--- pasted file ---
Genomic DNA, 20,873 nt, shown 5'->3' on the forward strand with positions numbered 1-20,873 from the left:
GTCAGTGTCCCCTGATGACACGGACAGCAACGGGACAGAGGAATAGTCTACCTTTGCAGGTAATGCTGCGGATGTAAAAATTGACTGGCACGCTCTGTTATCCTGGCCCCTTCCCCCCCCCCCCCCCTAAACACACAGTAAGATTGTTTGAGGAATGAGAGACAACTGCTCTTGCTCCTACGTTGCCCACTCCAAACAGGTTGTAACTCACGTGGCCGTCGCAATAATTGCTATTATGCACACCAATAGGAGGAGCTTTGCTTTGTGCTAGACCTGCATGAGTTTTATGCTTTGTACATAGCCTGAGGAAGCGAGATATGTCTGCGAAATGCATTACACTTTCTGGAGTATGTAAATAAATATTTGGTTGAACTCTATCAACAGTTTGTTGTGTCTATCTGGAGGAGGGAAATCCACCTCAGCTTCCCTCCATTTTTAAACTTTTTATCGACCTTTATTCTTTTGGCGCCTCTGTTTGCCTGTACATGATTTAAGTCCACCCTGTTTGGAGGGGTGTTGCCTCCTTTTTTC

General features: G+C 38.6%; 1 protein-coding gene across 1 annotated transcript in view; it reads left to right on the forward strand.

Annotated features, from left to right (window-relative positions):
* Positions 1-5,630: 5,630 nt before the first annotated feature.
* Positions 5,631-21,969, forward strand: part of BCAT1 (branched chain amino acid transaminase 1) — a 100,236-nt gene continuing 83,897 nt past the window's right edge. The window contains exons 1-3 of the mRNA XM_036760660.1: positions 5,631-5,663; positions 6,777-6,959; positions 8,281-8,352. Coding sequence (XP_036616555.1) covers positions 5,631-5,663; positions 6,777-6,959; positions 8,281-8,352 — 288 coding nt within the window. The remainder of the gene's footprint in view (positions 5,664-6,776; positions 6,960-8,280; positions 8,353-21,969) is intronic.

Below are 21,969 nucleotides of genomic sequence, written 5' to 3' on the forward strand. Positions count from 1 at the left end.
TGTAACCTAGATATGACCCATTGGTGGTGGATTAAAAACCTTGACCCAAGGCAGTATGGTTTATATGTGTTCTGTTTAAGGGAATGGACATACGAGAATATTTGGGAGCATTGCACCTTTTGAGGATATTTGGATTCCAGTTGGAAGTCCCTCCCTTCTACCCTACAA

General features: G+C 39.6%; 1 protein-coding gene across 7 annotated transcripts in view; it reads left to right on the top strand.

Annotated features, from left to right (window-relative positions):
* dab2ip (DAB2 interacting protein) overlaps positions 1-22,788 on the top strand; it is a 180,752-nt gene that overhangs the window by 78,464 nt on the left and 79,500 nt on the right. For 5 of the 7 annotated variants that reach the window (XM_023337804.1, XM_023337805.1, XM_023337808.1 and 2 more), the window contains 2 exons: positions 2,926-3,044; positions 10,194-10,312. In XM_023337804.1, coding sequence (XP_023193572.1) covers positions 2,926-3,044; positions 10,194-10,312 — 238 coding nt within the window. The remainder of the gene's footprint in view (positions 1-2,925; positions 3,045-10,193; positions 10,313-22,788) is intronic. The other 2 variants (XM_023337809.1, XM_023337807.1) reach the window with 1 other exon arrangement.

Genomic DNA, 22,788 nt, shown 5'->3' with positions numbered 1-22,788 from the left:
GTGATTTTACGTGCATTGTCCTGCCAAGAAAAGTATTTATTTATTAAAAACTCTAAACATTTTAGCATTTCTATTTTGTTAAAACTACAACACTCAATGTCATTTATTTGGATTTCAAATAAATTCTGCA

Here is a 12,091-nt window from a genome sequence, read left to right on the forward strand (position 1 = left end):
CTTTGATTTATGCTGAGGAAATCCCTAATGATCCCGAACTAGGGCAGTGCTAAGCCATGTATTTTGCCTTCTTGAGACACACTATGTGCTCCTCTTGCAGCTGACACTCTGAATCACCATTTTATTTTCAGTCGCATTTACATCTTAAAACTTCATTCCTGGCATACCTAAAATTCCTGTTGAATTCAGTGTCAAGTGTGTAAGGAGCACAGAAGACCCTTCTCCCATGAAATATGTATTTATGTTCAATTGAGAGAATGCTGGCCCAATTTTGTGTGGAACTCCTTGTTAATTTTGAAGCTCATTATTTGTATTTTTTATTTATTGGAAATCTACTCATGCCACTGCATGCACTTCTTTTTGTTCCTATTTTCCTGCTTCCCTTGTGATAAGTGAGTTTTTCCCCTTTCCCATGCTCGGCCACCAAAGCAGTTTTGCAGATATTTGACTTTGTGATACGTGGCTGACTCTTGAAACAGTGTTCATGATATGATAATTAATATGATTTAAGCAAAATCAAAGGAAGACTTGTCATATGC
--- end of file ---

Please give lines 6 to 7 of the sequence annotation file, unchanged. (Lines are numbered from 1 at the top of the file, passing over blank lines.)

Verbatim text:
* Positions 5,631-21,969, forward strand: part of BCAT1 (branched chain amino acid transaminase 1) — a 100,236-nt gene continuing 83,897 nt past the window's right edge. The window contains exons 1-3 of the mRNA XM_036760660.1: positions 5,631-5,663; positions 6,777-6,959; positions 8,281-8,352. Coding sequence (XP_036616555.1) covers positions 5,631-5,663; positions 6,777-6,959; positions 8,281-8,352 — 288 coding nt within the window. The remainder of the gene's footprint in view (positions 5,664-6,776; positions 6,960-8,280; positions 8,353-21,969) is intronic.

Below are 21,969 nucleotides of genomic sequence, written 5' to 3' on the forward strand. Positions count from 1 at the left end.